No, fleas don’t live on people. They do bite humans, but these bites are incidental, and usually when we have an infested pooch or kitty living with us. Although any blood meal can keep this pest alive, we are not their preferred host, and feeding on human blood reduces the fertility of females. If you keep getting bitten, it may be that there are no animals for them to feed on, or you are just in the wrong place at the wrong time.

Fleas will not take up residence or lay eggs in your hair, and are designed to live on mammals with densely packed fur. These pests cannot burrow under your skin; if you have heard otherwise, they are probably getting confused with sand fleas (sometimes referred to as chigoe), which are actually crustaceans. Even then, this is extremely rare and only a potential problem in remote, impoverished regions with no medical services.

If they manage to get onto you (and hold on), they can use you as a mode of transport. If you visit a home, a public building, or an outdoor area with an infestation, this may result in them hitching a ride with you into your home. To keep things in perspective, this will not happen every single time, but if you do come into contact with fleas, just remember it is a possibility.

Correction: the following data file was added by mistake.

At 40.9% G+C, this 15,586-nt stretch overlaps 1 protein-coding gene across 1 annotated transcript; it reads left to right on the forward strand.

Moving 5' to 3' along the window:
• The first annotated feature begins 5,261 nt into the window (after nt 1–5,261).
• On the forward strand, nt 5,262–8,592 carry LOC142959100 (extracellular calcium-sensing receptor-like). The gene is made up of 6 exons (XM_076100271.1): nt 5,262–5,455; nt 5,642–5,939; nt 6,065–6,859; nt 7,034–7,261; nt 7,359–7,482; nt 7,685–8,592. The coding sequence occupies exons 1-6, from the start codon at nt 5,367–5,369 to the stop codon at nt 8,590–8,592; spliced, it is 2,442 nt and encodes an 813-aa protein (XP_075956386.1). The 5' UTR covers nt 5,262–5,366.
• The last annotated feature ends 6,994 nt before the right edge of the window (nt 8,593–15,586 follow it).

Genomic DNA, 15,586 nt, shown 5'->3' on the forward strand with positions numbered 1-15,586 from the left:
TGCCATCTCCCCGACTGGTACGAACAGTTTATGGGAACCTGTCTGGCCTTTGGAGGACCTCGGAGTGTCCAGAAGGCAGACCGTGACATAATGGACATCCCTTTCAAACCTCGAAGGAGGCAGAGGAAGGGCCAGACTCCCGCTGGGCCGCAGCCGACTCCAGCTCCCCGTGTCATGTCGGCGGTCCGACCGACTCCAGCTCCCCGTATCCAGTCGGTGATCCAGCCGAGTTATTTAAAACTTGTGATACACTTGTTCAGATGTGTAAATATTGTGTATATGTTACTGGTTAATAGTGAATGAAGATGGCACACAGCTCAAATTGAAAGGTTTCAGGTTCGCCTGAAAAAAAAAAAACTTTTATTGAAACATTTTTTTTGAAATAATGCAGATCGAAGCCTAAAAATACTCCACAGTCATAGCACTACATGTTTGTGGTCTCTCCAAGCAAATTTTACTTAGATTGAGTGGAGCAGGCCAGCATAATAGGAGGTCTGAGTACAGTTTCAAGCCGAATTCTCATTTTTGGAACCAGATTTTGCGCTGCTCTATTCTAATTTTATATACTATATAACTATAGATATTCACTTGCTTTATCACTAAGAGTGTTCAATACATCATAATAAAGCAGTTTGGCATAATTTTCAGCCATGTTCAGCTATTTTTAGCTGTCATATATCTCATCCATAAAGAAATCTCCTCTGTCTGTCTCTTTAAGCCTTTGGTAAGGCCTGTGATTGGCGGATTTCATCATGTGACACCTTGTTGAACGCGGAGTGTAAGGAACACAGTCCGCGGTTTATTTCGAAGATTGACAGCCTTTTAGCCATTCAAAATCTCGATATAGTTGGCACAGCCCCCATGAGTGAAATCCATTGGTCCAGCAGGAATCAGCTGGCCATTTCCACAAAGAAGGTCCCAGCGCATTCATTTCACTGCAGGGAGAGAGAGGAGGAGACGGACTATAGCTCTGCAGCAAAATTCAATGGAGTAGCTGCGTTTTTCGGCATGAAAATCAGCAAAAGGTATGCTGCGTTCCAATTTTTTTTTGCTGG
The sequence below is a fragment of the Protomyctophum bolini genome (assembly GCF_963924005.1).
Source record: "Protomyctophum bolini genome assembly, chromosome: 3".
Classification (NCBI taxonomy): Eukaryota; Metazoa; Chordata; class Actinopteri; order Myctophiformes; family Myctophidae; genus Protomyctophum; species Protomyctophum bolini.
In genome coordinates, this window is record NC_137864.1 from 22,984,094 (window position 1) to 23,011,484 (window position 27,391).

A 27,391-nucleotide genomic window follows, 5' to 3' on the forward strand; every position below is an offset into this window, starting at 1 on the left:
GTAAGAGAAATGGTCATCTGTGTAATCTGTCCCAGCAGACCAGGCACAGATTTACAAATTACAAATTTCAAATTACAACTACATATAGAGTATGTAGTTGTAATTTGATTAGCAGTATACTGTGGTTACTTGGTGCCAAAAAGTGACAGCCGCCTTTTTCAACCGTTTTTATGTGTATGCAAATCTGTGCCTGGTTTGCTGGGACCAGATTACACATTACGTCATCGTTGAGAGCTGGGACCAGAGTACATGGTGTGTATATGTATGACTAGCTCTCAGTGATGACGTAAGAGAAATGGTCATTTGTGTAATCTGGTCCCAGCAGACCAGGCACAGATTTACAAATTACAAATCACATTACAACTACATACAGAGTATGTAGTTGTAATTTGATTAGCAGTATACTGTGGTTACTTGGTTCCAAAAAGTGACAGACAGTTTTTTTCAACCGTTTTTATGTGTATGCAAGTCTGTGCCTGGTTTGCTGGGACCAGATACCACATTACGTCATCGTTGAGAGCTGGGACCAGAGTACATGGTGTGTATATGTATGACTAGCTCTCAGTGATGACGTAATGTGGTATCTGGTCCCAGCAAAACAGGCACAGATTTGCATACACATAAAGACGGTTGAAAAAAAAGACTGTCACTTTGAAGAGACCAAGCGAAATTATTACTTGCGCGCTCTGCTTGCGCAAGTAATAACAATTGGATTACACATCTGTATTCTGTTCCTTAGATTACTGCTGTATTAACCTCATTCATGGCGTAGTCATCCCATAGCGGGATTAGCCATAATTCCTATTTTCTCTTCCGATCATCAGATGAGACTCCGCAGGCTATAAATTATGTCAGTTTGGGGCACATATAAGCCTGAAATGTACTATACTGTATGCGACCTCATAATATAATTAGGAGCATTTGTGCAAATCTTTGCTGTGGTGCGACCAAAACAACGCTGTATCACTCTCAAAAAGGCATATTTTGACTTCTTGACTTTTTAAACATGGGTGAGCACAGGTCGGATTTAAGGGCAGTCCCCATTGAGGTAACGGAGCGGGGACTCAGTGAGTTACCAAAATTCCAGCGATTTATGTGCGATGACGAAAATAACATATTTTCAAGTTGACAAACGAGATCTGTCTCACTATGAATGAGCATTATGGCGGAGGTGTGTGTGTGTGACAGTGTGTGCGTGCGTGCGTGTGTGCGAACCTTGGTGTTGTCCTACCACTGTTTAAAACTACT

PRO TIP: If you suspect that you may have carried fleas home with you, I recommend that you throw your clothes into a hot cycle wash and take a shower. This will be enough to kill any of these lurking bugs, and provided they didn’t already jump off, this can prevent a potential problem in your living spaces (or on your pets).

Where do fleas live, and where can you typically find them?

Adult fleas love to live in dark, moist and warm locations, and prefer to be anchored beneath the thick fur of mammals, as this provides them with a constant source of food. They don’t limit their hosts to pets and often live on horses, goats, rats, possums, and even bats. They are classified as permanent “ectoparasites“, because they seldom leave once they are attached. This means that your pet can technically host these insects indefinitely, so it is critical to take action as the problem won’t usually go away by itself.

If your dog or cat has a flea problem, you will typically find them all over their body. However, they are usually concentrated behind the neck, around the tail, and under their legs, so check these areas first. You may also find something called flea dirt (their feces), and I recommend taking this seriously as it proves these insects are lurking nearby. A good comb will really help you in this process of discovery.